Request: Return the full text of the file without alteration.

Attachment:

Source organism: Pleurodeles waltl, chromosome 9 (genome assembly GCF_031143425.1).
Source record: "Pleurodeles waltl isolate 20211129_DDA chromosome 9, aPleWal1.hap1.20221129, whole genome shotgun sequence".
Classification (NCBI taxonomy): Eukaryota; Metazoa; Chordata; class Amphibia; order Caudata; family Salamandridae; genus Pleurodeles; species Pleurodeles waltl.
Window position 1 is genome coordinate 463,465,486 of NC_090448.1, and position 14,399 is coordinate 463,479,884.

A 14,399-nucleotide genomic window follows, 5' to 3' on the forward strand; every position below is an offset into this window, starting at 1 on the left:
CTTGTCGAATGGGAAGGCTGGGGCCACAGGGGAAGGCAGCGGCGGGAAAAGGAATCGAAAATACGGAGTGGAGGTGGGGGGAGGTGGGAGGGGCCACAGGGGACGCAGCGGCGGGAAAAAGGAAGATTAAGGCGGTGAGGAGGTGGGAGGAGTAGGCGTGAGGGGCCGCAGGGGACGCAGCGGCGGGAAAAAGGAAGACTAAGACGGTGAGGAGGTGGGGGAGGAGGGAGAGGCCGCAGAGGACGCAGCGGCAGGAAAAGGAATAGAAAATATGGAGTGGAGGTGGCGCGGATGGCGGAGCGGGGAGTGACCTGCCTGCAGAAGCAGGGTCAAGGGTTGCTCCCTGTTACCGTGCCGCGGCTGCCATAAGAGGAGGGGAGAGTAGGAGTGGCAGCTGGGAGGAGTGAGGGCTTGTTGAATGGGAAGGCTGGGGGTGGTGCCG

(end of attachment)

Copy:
Source organism: Pleurodeles waltl, chromosome 9 (genome assembly GCF_031143425.1).
Source record: "Pleurodeles waltl isolate 20211129_DDA chromosome 9, aPleWal1.hap1.20221129, whole genome shotgun sequence".
Classification (NCBI taxonomy): Eukaryota; Metazoa; Chordata; class Amphibia; order Caudata; family Salamandridae; genus Pleurodeles; species Pleurodeles waltl.
Window position 1 is genome coordinate 463,465,486 of NC_090448.1, and position 14,399 is coordinate 463,479,884.

A 14,399-nucleotide genomic window follows, 5' to 3' on the forward strand; every position below is an offset into this window, starting at 1 on the left:
CTTGTCGAATGGGAAGGCTGGGGCCACAGGGGAAGGCAGCGGCGGGAAAAGGAATCGAAAATACGGAGTGGAGGTGGGGGGAGGTGGGAGGGGCCACAGGGGACGCAGCGGCGGGAAAAAGGAAGATTAAGGCGGTGAGGAGGTGGGAGGAGTAGGCGTGAGGGGCCGCAGGGGACGCAGCGGCGGGAAAAAGGAAGACTAAGACGGTGAGGAGGTGGGGGAGGAGGGAGAGGCCGCAGAGGACGCAGCGGCAGGAAAAGGAATAGAAAATATGGAGTGGAGGTGGCGCGGATGGCGGAGCGGGGAGTGACCTGCCTGCAGAAGCAGGGTCAAGGGTTGCTCCCTGTTACCGTGCCGCGGCTGCCATAAGAGGAGGGGAGAGTAGGAGTGGCAGCTGGGAGGAGTGAGGGCTTGTTGAATGGGAAGGCTGGGGGTGGTGCCG